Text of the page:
Yoshio Kiya last edited by Bowl-of-Lentils on 10/28/18 05:11PM View full history

Early years (1960-1982)

Yoshio Kiya (木屋善夫) was born in 1960. After graduating from an automobile trade school, he worked as a car repairman. In 1981, he brought the NEC PC-6001 and then the NEC PC-8801, and learnt programming. before eventually joining Nihon Falcom as a game designer.

Career at Nihon Falcom (1982-1995)

Galactic Wars and Panorama Toh (1982-1983)

Kiya created the proto-RTS game Galactic Wars in 1982. This was one of the first strategy games with a real-time element to it, and was thus a precursor to the real-time strategy genre. It was the earliest known space-themed sci-fi strategy game, using a Dune-like plot about two galactic forces waging a war for control over a strategically important planet. This would be a precursor to his 1991 RTS game Lord Monarch.

He then developed Panorama Toh, which released in 1983. It was an early action RPG, demonstrating some of Kiya's innovative ideas about RPG design which departed significantly from the turn-based norm at the time. The game combined RPG gameplay with real-time combat, combined fantasy with sci-fi elements, and introduced survival mechanics. It would be a precursor to his most famous franchise, Dragon Slayer.

Dragon Slayer and Xanadu (1984-1985)

Kiya created the seminal Dragon Slayer franchise, credited for pioneering the action RPG genre. Its impact on the Japanese game industry, and game design in general, was significant. Dragon Slayer (1984) and Dragon Slayer II: Xanadu (1985) departed from the traditional turn-based formula of earlier RPG's, introducing hack & slash, real-time combat to go along with the dungeon crawling and RPG mechanics, creating a new genre: the action RPG. This would become the basis for action RPG's like Hydlide and Ys, and action-adventure games such as The Legend of Zelda. This would eventually lead to real-time action RPG's slowly becoming the dominant RPG sub-genre by the early 21st century.

Dragon Slayer II: Xanadu also pioneered an open-world, side-scrolling, platform-adventure gameplay format, which would later be known as the "Metroidvania" style, popularized by Metroid and Castlevania. In addition, the way each Dragon Slayer title significantly altered the gameplay from its predecessor inspired the Final Fantasy series to take a similar approach to its sequels. Xanadu's transitions between exploration and real-time battle screens was also a precursor to franchises like Tales and Star Ocean. Xanadu's Karma meter was also a precursor to later morality systems. Xanadu, to this day, remains one of Japan's best-selling computer games of all time.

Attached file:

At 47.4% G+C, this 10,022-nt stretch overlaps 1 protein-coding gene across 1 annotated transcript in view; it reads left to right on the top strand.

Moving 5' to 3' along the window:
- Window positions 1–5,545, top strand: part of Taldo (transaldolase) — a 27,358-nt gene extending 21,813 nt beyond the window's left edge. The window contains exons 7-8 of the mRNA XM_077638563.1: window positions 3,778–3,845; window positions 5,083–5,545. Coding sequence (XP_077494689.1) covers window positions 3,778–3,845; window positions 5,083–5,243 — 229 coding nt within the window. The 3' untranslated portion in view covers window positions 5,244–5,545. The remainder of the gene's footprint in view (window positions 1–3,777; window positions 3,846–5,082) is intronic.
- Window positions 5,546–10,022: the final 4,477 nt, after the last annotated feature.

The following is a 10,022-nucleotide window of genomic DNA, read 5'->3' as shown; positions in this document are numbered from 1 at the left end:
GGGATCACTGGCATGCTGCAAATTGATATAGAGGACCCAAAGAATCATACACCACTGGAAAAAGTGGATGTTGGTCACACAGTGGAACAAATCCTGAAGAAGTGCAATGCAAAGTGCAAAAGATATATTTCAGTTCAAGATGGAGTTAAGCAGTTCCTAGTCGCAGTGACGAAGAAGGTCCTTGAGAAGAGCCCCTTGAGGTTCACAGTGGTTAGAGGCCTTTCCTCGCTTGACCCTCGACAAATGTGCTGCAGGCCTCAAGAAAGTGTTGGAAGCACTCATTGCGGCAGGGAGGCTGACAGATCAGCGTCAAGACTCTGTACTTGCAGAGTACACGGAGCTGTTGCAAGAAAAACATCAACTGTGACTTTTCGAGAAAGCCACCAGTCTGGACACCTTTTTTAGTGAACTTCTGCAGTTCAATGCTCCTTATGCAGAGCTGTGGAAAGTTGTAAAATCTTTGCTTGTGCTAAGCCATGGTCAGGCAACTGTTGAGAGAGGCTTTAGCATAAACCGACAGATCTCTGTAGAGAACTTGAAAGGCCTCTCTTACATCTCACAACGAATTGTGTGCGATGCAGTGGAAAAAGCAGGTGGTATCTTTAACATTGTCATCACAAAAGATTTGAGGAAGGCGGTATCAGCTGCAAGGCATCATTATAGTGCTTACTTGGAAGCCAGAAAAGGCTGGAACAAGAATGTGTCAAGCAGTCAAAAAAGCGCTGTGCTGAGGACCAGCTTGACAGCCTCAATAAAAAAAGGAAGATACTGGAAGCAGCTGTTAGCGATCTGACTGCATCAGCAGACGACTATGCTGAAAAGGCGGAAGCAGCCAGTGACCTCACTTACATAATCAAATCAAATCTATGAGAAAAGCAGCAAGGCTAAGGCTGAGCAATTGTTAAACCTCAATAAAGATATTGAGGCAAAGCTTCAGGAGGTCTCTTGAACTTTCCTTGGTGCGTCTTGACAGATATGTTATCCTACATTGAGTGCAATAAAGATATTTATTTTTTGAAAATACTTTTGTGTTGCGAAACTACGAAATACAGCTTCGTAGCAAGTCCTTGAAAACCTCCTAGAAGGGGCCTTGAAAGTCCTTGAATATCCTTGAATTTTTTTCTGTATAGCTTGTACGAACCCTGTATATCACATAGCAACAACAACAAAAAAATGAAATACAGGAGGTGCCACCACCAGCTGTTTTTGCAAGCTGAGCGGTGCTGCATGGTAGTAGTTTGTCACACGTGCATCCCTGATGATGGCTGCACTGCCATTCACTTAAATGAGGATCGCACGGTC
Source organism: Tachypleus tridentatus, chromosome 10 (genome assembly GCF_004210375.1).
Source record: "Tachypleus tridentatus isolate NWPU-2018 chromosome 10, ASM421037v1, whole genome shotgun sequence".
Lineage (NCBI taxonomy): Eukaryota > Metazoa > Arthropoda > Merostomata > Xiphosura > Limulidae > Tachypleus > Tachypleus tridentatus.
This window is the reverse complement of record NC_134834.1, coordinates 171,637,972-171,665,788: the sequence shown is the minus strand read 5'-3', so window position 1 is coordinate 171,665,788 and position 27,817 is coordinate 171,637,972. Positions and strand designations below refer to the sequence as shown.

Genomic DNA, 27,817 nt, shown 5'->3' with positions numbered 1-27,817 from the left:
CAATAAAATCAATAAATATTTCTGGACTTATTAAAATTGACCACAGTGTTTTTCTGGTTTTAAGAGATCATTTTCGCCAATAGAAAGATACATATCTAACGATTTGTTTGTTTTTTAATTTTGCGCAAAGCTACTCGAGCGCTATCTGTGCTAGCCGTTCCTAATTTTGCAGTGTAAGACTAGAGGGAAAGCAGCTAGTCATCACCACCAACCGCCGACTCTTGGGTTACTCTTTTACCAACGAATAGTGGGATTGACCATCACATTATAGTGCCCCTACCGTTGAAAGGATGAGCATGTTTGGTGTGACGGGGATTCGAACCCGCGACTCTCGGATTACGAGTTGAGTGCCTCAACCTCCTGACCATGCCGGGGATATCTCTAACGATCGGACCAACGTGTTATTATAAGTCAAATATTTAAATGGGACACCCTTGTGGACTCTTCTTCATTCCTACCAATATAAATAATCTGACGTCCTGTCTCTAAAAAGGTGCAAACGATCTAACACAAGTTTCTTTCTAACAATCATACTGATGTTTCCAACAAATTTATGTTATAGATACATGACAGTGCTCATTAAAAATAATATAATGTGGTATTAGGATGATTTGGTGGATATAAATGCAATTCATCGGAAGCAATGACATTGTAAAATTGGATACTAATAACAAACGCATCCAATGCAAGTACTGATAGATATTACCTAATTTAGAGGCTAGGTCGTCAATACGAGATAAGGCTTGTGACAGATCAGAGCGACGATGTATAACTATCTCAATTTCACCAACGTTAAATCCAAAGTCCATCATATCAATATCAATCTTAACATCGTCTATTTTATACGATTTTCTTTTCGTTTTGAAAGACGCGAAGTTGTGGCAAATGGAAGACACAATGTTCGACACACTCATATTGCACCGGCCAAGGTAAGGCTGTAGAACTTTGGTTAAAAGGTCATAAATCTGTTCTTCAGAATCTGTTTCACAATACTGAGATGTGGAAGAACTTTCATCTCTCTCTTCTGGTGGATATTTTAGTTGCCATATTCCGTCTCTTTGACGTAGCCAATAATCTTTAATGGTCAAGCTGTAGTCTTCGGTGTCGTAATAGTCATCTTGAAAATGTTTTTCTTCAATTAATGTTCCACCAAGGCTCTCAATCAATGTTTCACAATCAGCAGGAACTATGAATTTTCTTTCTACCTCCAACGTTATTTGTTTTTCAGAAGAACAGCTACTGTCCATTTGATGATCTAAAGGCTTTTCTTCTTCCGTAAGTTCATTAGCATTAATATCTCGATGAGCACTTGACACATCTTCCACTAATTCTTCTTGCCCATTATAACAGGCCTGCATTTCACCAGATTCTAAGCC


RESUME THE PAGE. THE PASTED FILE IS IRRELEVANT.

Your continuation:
Later years at Falcom (1986-1995)

Several entries Kiya created for the Dragon Slayer franchise led to their own spin-off series: the Xanadu and Sorcerian series of early Metroidvania-style open-world action RPG's, and The Legend of Heroes series of turn-based RPG's. Other entries of the series include the platform-adventure game Romancia (1986) and the real-time strategy (RTS) game Lord Monarch (1991).

Kiya contributed to the development of several other real-time action RPG's. He was part of the production staff of the first two Ys games, along with their 1989 compilation Ys I & II. He also directed the 1991 side-scrolling action RPG title Popful Mail, and the Brandish series of point & click dungeon crawl action RPG's.

Post-Falcom career (1995-2006)

After leaving Nihon Falcom, Kiya went to work for Nihon Application (now Creansmaerd). Some of the games he worked on there include Last Imperial Prince and the Gekirin series. He eventually became part of Creansmaerd's board of directors.

In 2005, his company Creansmaerd worked with Nihon Falcom to develop the MMO action RPG title Sorcerian Online, which released in Japan in 2006.



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